The infection of mouse macrophage cell line RAW 264.7 (ATCC TIB71) with M. tuberculosis H37Ra cells was carried out, as described (Butcher et al., 1998). In brief, RAW 264.7 cells were grown to semi-confluence in either 175 cm2 flasks (for RNA isolation) or 24-well tissue culture plates containing #1 thickness 12 mm diameter glass cover glass (for microscopy) or 75 cm2 flasks (for flow cytometry) in complete RPMI-1640 medium, containing 10% foetal calf serum. Mycobacterium tuberculosis promoter-integrants were washed three times in PBS to remove traces of antibiotic and sonicated for 5 × 5 s at 50% output to disperse clumps. Macrophage cells were infected with the bacterial cells at a multiplicity of infection of 10 and allowed to phagocytose the bacilli for 6 h in humidified 5% CO2 incubator at 37°C. The cells were washed three times to remove un-phagocytosed bacteria and the medium was replaced with fresh RPMI-1640 medium containing 50 µg ml−1 gentamicin and incubated for a total period of 36 h post infection for analysis.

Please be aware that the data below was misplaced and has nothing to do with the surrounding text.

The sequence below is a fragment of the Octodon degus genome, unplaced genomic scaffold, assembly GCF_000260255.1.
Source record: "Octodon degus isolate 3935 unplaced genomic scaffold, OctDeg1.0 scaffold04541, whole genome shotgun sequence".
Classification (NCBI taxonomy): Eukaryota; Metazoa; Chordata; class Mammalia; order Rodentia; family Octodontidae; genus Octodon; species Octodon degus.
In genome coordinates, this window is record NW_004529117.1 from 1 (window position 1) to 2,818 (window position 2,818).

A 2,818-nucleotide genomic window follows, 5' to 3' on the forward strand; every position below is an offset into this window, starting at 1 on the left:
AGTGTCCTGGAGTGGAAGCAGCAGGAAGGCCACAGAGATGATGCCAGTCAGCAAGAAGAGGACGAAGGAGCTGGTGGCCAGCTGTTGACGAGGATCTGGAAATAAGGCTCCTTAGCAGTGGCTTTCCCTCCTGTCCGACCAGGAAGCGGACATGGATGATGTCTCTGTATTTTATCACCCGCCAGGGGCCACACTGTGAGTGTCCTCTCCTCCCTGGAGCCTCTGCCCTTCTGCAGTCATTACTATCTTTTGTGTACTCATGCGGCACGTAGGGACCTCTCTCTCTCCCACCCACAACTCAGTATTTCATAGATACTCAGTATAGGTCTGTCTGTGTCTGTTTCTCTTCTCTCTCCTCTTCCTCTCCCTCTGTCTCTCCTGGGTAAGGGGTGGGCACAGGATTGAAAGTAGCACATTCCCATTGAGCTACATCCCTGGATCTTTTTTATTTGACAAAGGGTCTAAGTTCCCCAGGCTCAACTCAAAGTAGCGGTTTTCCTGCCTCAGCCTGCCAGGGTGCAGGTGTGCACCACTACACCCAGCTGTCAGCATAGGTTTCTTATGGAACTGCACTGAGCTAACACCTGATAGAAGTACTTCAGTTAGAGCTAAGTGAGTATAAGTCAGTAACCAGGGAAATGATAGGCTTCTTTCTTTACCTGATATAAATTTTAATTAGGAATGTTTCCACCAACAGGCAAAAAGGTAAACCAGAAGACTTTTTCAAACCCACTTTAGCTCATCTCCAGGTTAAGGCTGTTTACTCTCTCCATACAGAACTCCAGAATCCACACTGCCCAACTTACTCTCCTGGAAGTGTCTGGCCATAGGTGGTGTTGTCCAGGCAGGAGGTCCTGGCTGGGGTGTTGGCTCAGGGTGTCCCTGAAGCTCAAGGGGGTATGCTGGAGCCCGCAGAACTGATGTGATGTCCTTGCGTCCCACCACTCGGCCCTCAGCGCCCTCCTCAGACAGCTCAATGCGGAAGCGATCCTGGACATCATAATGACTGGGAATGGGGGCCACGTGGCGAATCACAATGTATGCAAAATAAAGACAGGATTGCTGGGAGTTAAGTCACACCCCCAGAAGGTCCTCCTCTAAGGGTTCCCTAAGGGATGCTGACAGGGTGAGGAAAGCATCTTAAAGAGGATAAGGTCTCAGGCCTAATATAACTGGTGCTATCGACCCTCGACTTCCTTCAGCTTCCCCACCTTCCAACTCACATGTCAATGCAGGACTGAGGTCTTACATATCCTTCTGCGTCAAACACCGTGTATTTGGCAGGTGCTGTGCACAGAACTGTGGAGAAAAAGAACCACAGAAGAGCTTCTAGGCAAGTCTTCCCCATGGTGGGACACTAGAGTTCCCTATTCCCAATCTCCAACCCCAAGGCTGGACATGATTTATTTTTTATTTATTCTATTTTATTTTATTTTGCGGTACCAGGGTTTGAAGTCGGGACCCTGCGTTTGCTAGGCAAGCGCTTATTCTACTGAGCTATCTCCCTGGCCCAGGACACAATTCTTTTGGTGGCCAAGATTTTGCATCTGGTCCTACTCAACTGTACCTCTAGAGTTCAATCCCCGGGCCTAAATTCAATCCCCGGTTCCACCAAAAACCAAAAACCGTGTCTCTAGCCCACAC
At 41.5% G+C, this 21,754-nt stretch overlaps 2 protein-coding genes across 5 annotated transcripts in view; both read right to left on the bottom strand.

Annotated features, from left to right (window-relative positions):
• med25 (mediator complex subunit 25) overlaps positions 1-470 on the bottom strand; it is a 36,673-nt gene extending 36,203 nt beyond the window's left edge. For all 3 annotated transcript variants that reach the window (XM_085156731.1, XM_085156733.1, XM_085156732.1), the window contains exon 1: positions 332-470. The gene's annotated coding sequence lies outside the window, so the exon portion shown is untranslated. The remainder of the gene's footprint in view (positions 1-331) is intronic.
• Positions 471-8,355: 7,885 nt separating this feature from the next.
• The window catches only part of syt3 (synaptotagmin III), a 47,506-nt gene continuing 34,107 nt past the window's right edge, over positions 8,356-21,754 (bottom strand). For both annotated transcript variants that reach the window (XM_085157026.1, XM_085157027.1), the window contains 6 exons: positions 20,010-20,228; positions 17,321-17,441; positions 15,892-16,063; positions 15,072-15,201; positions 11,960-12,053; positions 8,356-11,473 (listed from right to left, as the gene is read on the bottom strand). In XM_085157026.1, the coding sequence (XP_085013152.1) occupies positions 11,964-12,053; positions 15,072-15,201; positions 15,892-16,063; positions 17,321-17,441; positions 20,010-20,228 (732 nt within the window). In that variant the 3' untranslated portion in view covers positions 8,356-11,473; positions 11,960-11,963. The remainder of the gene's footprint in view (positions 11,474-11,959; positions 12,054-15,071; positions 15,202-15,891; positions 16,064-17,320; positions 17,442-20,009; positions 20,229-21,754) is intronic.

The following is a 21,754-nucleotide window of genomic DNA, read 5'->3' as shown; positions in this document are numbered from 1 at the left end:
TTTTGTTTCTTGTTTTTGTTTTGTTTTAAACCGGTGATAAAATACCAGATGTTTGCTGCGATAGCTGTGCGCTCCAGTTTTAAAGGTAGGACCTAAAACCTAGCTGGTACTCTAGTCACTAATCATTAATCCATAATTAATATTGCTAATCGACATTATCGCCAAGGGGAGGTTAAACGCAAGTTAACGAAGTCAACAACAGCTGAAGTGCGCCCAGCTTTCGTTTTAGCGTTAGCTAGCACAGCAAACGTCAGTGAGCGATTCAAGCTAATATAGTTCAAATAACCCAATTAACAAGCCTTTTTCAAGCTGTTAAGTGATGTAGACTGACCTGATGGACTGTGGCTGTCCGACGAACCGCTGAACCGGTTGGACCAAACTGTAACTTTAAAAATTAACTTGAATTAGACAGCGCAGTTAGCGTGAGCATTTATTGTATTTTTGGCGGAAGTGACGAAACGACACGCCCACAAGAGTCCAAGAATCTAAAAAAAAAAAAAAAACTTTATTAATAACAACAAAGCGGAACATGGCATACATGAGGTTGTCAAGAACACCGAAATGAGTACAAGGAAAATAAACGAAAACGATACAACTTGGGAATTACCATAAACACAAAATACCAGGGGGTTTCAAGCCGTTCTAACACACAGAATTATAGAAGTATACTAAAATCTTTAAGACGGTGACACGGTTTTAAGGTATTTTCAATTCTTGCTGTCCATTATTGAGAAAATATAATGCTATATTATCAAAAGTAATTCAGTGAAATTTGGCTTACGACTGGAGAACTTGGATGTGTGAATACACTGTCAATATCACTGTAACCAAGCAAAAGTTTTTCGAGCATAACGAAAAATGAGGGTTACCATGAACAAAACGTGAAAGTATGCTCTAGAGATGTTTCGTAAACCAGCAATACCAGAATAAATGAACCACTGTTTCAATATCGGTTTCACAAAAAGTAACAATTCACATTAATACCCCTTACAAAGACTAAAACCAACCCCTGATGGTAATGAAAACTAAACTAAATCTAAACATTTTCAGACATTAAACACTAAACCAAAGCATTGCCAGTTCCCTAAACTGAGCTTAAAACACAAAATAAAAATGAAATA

Preparation of cells for flow cytometry and fluorescence microscopy
Mycobacterium tuberculosis integrant cells were harvested at different stages of growth in vitro or from infected macrophages, washed once with PBS, finally resuspended in 1 ml PBS, for flow cytometry analysis. Mycobacterium tuberculosis cells from infected macrophage cells were harvested by osmolysing macrophage cells with sterile double-distilled water containing 0.1% Triton X-100. The bacterial cells were recovered by centrifugation at 8000 g for 15 min at 4°C, washed thrice with PBS, and resuspended in 500 ml PBS for flow cytometry and fluorescence microscopy. Flow cytometry was performed using Becton Dickinson FACScan machine. Dotplots were analysed using WinMDI software, version 2.8. GFPm2+ fluorescence of the bacilli in infected macrophages were observed using Leica Microscope (DMLB) and images were captured.
RNA isolation and semi-quantitative RT-PCR